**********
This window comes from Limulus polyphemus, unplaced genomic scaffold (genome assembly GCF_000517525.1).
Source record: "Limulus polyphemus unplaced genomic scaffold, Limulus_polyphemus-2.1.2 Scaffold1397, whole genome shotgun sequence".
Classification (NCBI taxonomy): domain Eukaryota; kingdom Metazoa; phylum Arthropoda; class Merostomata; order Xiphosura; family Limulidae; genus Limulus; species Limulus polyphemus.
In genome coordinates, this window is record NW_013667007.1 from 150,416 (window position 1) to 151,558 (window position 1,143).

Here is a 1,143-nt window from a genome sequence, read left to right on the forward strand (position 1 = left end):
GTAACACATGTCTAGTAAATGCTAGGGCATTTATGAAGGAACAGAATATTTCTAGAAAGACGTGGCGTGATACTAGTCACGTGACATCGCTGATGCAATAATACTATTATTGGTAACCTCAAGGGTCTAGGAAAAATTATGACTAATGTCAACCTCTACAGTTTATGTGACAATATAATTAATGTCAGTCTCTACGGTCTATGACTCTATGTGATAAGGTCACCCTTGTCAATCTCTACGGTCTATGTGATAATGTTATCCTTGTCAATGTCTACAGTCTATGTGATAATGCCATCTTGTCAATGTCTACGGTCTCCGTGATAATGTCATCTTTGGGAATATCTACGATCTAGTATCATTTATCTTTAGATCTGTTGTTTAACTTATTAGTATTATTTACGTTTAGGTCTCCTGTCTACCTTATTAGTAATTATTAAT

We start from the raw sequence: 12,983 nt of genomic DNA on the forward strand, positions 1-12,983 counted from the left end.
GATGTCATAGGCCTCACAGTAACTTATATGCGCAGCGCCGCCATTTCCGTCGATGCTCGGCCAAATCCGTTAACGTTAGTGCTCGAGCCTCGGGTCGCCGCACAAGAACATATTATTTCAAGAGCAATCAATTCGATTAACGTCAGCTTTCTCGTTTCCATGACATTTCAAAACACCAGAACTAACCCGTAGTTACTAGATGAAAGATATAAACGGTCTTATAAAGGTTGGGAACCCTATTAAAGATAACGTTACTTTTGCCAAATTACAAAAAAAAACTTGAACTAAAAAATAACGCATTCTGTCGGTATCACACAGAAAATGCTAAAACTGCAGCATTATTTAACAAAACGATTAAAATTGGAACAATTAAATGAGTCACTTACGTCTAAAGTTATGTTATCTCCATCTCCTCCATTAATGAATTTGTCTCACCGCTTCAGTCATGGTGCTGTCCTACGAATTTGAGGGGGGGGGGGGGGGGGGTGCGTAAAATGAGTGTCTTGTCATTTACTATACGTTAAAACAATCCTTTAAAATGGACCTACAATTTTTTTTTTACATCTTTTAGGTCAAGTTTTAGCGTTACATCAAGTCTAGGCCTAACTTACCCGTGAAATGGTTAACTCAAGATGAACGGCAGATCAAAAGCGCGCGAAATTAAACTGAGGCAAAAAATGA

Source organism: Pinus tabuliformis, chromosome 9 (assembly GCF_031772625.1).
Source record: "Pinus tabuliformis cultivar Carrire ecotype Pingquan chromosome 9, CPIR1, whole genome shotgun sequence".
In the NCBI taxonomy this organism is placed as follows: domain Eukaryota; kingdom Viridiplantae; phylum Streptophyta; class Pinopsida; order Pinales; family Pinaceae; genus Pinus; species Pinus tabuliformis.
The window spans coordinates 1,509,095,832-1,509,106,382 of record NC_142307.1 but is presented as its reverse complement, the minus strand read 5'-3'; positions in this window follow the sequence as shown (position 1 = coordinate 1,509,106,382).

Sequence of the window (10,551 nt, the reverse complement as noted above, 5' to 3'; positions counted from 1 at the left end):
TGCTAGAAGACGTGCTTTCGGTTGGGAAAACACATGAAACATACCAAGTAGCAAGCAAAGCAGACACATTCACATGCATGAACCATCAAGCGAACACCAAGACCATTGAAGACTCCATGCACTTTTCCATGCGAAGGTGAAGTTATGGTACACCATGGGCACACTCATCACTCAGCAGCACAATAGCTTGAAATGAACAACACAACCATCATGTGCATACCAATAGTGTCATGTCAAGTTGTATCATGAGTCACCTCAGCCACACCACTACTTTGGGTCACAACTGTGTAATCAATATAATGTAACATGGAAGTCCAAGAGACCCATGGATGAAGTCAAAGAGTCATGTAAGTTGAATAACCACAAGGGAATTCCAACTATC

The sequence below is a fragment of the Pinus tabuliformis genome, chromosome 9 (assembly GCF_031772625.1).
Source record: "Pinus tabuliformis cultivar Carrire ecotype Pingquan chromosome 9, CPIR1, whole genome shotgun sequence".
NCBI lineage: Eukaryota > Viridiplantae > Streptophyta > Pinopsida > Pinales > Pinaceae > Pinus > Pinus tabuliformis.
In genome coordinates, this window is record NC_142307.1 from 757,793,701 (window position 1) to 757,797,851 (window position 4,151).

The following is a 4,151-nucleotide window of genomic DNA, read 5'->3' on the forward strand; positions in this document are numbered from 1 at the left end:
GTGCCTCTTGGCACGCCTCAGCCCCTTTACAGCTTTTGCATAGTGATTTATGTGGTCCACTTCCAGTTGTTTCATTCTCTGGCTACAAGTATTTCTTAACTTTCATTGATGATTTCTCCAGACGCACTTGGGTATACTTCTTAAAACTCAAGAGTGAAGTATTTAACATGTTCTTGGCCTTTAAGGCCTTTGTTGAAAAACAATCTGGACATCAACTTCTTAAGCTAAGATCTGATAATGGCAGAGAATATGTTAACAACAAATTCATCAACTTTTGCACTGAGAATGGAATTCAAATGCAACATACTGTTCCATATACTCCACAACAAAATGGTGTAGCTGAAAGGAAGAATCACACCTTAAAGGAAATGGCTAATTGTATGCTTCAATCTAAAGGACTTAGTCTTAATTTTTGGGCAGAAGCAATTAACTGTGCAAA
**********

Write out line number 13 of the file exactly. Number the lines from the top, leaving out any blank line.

Sequence of the window (10,551 nt, the reverse complement as noted above, 5' to 3'; positions counted from 1 at the left end):